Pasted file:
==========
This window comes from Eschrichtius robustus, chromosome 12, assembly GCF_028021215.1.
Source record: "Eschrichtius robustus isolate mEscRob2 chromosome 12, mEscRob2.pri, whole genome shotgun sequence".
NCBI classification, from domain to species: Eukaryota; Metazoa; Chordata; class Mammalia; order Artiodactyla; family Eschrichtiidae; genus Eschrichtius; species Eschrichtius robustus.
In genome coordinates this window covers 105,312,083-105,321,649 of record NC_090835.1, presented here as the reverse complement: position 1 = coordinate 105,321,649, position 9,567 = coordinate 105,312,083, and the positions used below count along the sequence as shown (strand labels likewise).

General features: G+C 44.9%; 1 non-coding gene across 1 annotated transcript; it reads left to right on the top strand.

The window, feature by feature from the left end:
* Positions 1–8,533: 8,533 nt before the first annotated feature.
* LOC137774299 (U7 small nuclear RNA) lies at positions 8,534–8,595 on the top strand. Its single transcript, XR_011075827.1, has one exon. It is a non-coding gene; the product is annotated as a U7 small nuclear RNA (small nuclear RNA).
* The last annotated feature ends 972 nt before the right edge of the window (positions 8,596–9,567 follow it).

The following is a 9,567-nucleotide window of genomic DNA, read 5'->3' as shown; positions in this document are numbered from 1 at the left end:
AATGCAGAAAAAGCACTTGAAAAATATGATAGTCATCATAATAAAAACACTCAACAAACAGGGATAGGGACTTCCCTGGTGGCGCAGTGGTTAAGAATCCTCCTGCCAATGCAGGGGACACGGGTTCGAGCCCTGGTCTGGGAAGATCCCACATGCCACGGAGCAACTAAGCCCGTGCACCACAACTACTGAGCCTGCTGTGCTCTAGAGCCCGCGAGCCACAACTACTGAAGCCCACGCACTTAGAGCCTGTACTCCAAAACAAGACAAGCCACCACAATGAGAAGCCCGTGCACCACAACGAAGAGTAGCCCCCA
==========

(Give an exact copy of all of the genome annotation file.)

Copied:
This window comes from Eschrichtius robustus, chromosome 12, assembly GCF_028021215.1.
Source record: "Eschrichtius robustus isolate mEscRob2 chromosome 12, mEscRob2.pri, whole genome shotgun sequence".
NCBI classification, from domain to species: Eukaryota; Metazoa; Chordata; class Mammalia; order Artiodactyla; family Eschrichtiidae; genus Eschrichtius; species Eschrichtius robustus.
In genome coordinates this window covers 105,312,083-105,321,649 of record NC_090835.1, presented here as the reverse complement: position 1 = coordinate 105,321,649, position 9,567 = coordinate 105,312,083, and the positions used below count along the sequence as shown (strand labels likewise).

General features: G+C 44.9%; 1 non-coding gene across 1 annotated transcript; it reads left to right on the top strand.

The window, feature by feature from the left end:
* Positions 1–8,533: 8,533 nt before the first annotated feature.
* LOC137774299 (U7 small nuclear RNA) lies at positions 8,534–8,595 on the top strand. Its single transcript, XR_011075827.1, has one exon. It is a non-coding gene; the product is annotated as a U7 small nuclear RNA (small nuclear RNA).
* The last annotated feature ends 972 nt before the right edge of the window (positions 8,596–9,567 follow it).

The following is a 9,567-nucleotide window of genomic DNA, read 5'->3' as shown; positions in this document are numbered from 1 at the left end:
AATGCAGAAAAAGCACTTGAAAAATATGATAGTCATCATAATAAAAACACTCAACAAACAGGGATAGGGACTTCCCTGGTGGCGCAGTGGTTAAGAATCCTCCTGCCAATGCAGGGGACACGGGTTCGAGCCCTGGTCTGGGAAGATCCCACATGCCACGGAGCAACTAAGCCCGTGCACCACAACTACTGAGCCTGCTGTGCTCTAGAGCCCGCGAGCCACAACTACTGAAGCCCACGCACTTAGAGCCTGTACTCCAAAACAAGACAAGCCACCACAATGAGAAGCCCGTGCACCACAACGAAGAGTAGCCCCCA